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Br J Ophthalmol. 2007 June; 91(6): 709.
PMCID: PMC1955607

A stranger in his own home

Bilaterality is an important evolutionary principle, but hermit crabs seem to have abandoned the concept, at least partially. Hermit crabs are asymmetric with a curved, soft abdomen that fits nicely into the empty shells they inhabit. This asymmetry extends even to the neuromuscular system, although the first‐stage free‐swimming larvae, known as zoea, are symmetrical. Hermit crabs cannot excrete their own shells, so adults usually seek the abandoned shells of gastropods to inhabit. Although the asymmetric soft abdominal parts need protection, this muscular system has evolved to act as a hydrostatic support for each new shell. The abdomen has become decalcified to fit a range of shells, and the abdominal musculature can support and “grasp” the shell in its spirals. As the availability of inhabitable shells may be limited, a housing crisis often leads to pugilism among crabs seeking to acquire a new shell. Fights are fierce and may lead to the death of a crab over a new shell. Once a new shell has been selected, the crab will rather quickly exchange its old home for a new one with ritualised behaviour specific to the species. With worldwide distribution, hermit crabs are scavengers that live almost anywhere including on land, the littoral zone and shallow or deep ocean. Some species are even tool users after a fashion. They will adorn their shells with anemones to inhibit predators as anemones have stinging tentacles and will poison an octopus or other predator. Hermit crabs will even move the anemone to a new shell once they change shells.

Hermit crabs can be traced to the Jurassic (206–144 million years ago) and probably evolved from a lobster‐like ancestor, although the phylogeny is poorly understood. Crabs, in general, have exhibited an evolutionary medley of change that must have been imperceptible until after it occurred, but there are definitely different themes in the diverse order, Decapoda. The evolutionary change has included radiation into Brachyura or true crabs, and Anomura, the hermit crabs and others.

The infraorder Anomura has a considerable variety of compound eyes in the group. Terrestrial hermit crabs typically have apposition eyes, large species of marine hermits have refracting superposition eyes, smaller species have parabolic superposition, and the squat lobsters have reflecting superposition. It is as if Anomura is an evolutionary workshop for compound eyes.

Some hermit crabs possess an interesting compound eye that has the most complicated physiological optics on the planet. Externally, the eyes appear to have hexagonal ommatidia (individual ocular elements), much like insects, but quite in contrast to the reflecting superposition eyes and square ommatidia of shrimp (BJO cover essay, November 2006). Internally this hermit crab eye is quite different, and is known as a parabolic superposition eye. Each ommatidium has a corneal lens, which is shed with each molt. This corneal lens refracts incoming light rays bringing them into focus close to the proximal tip of the crystalline cone, a second optical element, in the ommatidium. The crystalline cone will manage incoming rays differently depending on the incident angle. Axial rays traverse the cone with little refraction and enter a light guide, which crosses the clear space (analogous to vitreous cavity) in the eye, and travel directly to the rhabdom or retina. Oblique incident rays first strike the corneal lens, are refracted and then strike the side of the crystalline cone, which has a parabolic profile and a reflective coating. After striking the mirrored surface, these rays are recollimated and emerge as a parallel bundle. These rays will cross the clear zone between the proximal tips of the crystalline cones of many ommatidia. This means that these rays will cross the light guide of these adjacent ommatidia without being deflected. The index of refraction of the light guides permits just that and brings the rays to focus on the retina (Nilsson, Nature 1988;332:76–8). These optics produce a real, erect image on the retina just like other forms of superposition eyes (BJO, November 2006 and September 2003). This eye is unusual because it uses two lenses and mirrors to create a single image.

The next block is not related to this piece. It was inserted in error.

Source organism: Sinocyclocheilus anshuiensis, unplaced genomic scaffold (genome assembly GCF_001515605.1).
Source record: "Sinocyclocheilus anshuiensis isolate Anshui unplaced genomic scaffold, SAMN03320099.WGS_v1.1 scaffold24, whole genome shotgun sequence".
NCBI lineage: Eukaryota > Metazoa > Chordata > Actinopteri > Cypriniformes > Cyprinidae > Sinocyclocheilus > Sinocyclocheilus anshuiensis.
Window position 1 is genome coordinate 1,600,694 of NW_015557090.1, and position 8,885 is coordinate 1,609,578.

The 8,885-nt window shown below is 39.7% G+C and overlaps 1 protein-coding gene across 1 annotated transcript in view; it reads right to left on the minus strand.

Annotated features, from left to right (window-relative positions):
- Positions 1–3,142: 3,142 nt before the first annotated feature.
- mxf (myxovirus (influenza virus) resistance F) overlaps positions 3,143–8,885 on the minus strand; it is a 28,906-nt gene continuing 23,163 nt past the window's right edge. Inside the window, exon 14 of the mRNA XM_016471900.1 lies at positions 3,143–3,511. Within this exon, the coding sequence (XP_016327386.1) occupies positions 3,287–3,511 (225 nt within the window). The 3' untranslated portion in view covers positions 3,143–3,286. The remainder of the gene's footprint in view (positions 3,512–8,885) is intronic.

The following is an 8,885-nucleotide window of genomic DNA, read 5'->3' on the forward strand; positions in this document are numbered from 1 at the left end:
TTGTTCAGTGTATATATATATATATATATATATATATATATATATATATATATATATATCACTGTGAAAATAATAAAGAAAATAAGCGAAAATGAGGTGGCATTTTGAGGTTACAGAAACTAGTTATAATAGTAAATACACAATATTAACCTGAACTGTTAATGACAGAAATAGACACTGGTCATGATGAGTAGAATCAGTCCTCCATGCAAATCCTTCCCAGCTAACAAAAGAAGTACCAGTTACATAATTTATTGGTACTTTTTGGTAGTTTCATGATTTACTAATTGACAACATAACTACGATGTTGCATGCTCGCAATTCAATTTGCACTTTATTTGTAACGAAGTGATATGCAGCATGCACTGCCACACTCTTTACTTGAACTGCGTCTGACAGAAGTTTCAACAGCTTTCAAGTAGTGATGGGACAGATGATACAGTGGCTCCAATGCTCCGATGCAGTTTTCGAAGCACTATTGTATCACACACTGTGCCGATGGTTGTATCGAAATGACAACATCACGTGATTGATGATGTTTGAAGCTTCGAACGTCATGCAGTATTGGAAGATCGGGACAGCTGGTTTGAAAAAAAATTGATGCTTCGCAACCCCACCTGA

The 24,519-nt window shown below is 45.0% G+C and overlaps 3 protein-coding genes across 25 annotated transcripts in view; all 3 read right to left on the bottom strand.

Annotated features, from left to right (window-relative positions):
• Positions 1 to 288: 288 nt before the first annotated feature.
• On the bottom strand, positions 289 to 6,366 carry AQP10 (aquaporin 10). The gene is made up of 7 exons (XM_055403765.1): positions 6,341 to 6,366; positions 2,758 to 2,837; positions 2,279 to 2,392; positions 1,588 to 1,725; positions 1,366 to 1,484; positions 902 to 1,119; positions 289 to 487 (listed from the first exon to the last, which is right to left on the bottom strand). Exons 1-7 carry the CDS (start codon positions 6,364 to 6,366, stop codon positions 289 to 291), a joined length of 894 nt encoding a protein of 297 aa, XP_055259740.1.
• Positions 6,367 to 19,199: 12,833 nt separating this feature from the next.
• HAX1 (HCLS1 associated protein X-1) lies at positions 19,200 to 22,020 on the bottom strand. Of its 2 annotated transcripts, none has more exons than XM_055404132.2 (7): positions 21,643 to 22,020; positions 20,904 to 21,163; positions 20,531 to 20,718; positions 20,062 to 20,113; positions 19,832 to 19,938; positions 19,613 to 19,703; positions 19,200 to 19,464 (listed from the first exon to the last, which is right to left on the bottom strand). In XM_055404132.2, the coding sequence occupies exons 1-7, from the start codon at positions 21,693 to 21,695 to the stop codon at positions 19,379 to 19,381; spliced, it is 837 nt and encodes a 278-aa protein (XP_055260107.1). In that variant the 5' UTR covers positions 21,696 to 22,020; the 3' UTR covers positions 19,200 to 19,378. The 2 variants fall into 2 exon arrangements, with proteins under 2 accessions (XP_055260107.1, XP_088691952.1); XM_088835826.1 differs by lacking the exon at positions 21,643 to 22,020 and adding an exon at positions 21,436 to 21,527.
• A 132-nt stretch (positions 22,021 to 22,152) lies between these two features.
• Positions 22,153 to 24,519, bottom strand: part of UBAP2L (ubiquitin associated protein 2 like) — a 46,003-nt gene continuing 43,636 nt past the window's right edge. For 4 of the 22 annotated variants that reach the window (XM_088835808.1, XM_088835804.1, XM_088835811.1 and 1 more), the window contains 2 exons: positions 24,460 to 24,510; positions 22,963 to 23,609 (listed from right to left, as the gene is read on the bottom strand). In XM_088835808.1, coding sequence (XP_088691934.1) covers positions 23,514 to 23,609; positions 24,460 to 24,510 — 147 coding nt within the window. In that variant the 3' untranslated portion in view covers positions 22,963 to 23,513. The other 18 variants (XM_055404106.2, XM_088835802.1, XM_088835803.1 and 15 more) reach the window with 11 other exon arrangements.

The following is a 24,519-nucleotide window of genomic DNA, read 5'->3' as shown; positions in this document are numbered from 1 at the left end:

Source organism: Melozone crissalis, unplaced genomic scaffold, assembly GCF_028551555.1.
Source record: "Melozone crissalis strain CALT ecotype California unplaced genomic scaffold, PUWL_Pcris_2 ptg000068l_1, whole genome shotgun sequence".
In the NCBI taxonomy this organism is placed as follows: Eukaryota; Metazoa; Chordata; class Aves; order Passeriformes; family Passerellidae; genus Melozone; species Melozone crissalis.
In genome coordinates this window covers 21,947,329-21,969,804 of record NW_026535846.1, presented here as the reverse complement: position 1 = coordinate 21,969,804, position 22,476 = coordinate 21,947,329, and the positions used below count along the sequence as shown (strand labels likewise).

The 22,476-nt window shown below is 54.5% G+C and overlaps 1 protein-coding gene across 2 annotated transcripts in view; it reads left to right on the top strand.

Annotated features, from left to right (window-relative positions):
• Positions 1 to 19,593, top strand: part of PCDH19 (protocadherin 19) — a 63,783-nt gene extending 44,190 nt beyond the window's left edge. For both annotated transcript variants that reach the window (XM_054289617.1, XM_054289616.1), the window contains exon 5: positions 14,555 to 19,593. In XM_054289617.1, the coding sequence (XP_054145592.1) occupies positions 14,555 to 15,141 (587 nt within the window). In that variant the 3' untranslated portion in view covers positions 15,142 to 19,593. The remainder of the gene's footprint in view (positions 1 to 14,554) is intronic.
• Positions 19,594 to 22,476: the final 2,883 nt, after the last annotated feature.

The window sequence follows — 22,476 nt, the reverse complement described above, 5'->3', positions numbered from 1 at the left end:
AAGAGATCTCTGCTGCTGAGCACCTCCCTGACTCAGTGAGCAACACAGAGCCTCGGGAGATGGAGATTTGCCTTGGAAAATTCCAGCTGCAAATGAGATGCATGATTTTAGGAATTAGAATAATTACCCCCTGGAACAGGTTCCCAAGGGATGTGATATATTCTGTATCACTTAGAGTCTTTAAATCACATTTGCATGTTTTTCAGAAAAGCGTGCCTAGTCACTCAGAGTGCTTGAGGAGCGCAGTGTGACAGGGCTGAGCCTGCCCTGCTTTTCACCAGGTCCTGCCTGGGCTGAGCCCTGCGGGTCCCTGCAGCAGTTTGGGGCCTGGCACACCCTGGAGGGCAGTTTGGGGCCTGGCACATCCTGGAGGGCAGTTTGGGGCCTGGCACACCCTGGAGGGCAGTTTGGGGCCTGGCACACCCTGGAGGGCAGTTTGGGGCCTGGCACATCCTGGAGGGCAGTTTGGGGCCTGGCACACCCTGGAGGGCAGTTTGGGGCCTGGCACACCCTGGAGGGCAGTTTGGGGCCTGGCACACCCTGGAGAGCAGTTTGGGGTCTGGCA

The anomurans, and especially the hermit crabs, illustrate the evolutionary potential of the compound eye and its plasticity. The first compound eyes probably evolved in the early Cambrian and were of the apposition type. This basic form of a compound eye is rather inefficient. Evolutionary modification into superposition eyes would have improved the vision in dim conditions. But apposition and superposition eyes are optically very different, and it is hard to imagine how one can gradually evolve into the other. It is here the parabolic superposition eyes provide the link. The parabolic type makes less of an improvement compared with the refracting and reflecting superposition eyes. It also appears that this eye has evolved several times in different taxa of unrelated crustaceans and even at least once in insects. Interestingly, the parabolic superposition eye can act as a missing link in the evolution from apposition to refracting or reflecting superposition—a process, which appears to have occurred in parallel in several different groups of crustaceans.

In hermit crabs, this evolutionary transition is not something that happened just in ancient evolutionary history. The present mixture of apposition and different superposition types in these asymmetric crustaceans suggests that it is happening right before our eyes. Despite this intriguing status, hermit crabs are still strangers in their own homes.

figure bj114199.f2
Strigopagunis strigimanus

Articles from The British Journal of Ophthalmology are provided here courtesy of BMJ Group